Table 1 shows the approximate value of imports subject to tariffs based on 2020 import levels. Without accounting for tariff exclusions granted at the request of U.S. businesses, the president’s remaining tariffs apply to approximately $327 billion of imports, increasing annual consumer costs by $51 billion. Based on 2019 import levels, the tariffs applied to approximately $348 billion of imports and increased annual consumer costs by roughly $55 billion. The estimates based on 2019 figures are higher compared to 2020 because the COVID-19 pandemic reduced global trade in 2020. The U.S. imported and exported less of the goods subject to the tariffs and resultingly paid less in tariffs.

Table 1: The Total Cost of President Trump’s Imposed Tariffs[2]


Value of Affected U.S. Imports (2020)

Tariff Rate

Additional Cost Burden

Section 232, Steel

$3.9 B


$968.6 M

Section 232, Aluminum

$4.1 B


$405.1 M

Section 232, Derivative Steel Articles[3]

$376.9 M


$94.2 M

Section 232, Derivative Aluminum Articles[3]

$197.1 M


$19.7 M

Section 301, List 1

$20.9 B


$5.2 B

Section 301, List 2

$9.8 B


$2.4 B

Section 301, List 3

$112.8 B


$28.2 B

Section 301, List 4A

$175.4 B


$13.2 B

Section 301, List 4B

$164.4 B




$327.4 B

7.5 – 25%

$50.5 B

An Excel file detailing the tariffs and the products they affect can be found here.

On May 20, 2019, the United States removed the steel and aluminum tariffs on Canada and Mexico, reducing the value of affected imports by approximately $13.0 billion. Based on 2019 data, this reversal reduced the additional consumer costs from the tariffs by $2.4 billion per year. On August 6, 2020, the United States reinstated the aluminum tariffs on Canada, increasing consumer costs by $575 million per year based on 2020 import data. Then on September 15, 2020, under threat of retaliatory tariffs from Canada, the United States again removed tariffs on Canadian aluminum.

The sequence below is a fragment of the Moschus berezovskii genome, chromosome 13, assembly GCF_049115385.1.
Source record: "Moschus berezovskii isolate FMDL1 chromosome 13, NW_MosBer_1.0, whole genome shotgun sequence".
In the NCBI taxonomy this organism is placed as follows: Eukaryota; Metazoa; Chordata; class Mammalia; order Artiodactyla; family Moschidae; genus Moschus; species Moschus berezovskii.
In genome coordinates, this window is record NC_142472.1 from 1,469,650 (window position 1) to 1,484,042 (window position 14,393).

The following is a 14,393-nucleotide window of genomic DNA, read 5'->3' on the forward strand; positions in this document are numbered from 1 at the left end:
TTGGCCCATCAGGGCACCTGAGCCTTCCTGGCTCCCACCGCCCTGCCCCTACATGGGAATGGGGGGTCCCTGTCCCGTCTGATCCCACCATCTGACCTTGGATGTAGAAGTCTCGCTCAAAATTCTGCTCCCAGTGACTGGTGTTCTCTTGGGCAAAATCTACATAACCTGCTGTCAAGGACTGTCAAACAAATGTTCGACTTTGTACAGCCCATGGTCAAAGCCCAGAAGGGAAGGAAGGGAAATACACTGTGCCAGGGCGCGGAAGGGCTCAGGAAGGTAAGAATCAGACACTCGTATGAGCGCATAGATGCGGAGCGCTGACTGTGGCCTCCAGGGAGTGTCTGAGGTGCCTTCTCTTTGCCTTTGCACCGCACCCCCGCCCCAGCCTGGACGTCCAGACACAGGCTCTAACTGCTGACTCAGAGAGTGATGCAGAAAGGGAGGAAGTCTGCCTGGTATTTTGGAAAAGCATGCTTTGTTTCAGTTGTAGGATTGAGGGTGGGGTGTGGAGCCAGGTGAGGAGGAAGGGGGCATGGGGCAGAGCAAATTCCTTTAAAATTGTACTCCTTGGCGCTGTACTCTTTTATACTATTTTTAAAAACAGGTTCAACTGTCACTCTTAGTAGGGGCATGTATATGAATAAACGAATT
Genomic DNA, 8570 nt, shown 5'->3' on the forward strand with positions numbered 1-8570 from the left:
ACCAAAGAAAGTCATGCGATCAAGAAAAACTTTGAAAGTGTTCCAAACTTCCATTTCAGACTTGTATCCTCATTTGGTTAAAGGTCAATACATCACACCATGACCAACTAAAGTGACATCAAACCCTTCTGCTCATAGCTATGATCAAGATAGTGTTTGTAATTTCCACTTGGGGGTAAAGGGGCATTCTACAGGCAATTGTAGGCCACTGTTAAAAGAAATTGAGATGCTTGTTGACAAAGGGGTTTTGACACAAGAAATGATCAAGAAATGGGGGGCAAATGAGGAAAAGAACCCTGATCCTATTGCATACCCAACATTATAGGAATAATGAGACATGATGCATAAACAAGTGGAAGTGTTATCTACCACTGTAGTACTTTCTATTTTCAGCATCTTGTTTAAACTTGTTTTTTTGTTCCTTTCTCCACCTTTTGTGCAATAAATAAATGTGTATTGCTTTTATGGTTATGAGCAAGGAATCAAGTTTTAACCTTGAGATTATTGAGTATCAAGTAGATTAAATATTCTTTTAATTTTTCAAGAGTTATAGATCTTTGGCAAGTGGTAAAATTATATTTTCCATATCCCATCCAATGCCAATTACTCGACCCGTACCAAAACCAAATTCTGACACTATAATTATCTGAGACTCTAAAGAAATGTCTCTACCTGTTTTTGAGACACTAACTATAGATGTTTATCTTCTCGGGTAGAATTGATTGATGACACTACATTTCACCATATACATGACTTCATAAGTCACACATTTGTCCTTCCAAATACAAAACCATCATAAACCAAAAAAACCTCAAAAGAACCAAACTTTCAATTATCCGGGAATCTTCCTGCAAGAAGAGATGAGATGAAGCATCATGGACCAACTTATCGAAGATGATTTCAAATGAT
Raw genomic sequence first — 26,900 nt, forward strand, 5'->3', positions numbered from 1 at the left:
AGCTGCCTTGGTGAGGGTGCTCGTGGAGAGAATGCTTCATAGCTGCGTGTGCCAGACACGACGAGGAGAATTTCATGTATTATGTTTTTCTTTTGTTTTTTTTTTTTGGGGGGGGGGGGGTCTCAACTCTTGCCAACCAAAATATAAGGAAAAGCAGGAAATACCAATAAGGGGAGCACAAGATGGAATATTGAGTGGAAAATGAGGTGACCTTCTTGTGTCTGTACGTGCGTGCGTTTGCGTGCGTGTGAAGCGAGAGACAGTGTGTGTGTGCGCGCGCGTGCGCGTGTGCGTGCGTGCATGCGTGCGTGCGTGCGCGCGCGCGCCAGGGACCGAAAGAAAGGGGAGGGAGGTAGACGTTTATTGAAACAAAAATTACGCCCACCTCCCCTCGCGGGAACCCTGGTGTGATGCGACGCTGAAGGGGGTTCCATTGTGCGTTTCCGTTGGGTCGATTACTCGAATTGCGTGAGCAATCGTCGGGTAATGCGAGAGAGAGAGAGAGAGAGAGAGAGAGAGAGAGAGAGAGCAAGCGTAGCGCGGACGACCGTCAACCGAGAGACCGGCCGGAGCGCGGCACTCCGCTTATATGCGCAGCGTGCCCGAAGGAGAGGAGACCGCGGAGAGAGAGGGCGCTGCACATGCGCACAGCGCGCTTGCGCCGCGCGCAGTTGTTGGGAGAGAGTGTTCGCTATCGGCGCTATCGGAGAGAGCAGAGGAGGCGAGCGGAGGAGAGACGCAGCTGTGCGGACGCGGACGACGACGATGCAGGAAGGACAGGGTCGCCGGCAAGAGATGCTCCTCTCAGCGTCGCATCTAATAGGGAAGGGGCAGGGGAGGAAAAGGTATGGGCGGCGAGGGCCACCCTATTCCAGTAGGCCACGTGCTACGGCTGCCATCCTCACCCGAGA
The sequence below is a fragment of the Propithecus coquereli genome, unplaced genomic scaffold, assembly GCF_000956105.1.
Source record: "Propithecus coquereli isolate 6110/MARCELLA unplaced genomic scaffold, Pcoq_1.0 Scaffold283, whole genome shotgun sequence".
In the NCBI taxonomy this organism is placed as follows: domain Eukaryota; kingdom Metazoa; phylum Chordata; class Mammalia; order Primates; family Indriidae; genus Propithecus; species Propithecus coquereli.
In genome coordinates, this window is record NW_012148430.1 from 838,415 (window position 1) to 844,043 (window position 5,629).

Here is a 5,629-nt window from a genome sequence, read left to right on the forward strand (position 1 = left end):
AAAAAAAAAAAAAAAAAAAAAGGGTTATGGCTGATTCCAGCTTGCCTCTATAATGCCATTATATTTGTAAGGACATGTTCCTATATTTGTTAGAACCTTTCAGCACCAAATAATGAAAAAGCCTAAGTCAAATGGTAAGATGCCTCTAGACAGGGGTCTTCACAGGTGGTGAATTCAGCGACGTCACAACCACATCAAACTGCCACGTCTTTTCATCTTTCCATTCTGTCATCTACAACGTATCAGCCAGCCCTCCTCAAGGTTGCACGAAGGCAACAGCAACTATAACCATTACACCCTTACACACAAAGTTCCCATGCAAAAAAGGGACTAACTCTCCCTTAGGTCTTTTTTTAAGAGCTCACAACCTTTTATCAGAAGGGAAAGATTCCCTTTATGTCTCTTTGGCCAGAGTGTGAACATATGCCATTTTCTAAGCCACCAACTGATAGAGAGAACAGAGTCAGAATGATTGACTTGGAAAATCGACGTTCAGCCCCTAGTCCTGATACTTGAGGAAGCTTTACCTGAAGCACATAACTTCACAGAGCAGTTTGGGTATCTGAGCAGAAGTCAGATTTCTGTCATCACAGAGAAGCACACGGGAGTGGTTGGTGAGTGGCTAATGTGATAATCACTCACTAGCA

On October 31, 2021, the Biden Administration replaced the steel and aluminum tariffs on the EUU with a new TRQ system. In exchange, the EU cancelled retaliatory tariffs on $2-$3 billion worth of U.S. imports. The TRQ will go into effect in 2022 and will allow a certain amount of steel and aluminum from the EU per year to enter the United States tariff-free. Once that amount is reached, the tariffs will go back into effect. To date, the Biden Administration has elected to keep the steel and aluminum tariffs in place for most other countries, and has elected to keep all the Section 301 China tariffs in place.

The Tariffs’ Impacts on Trade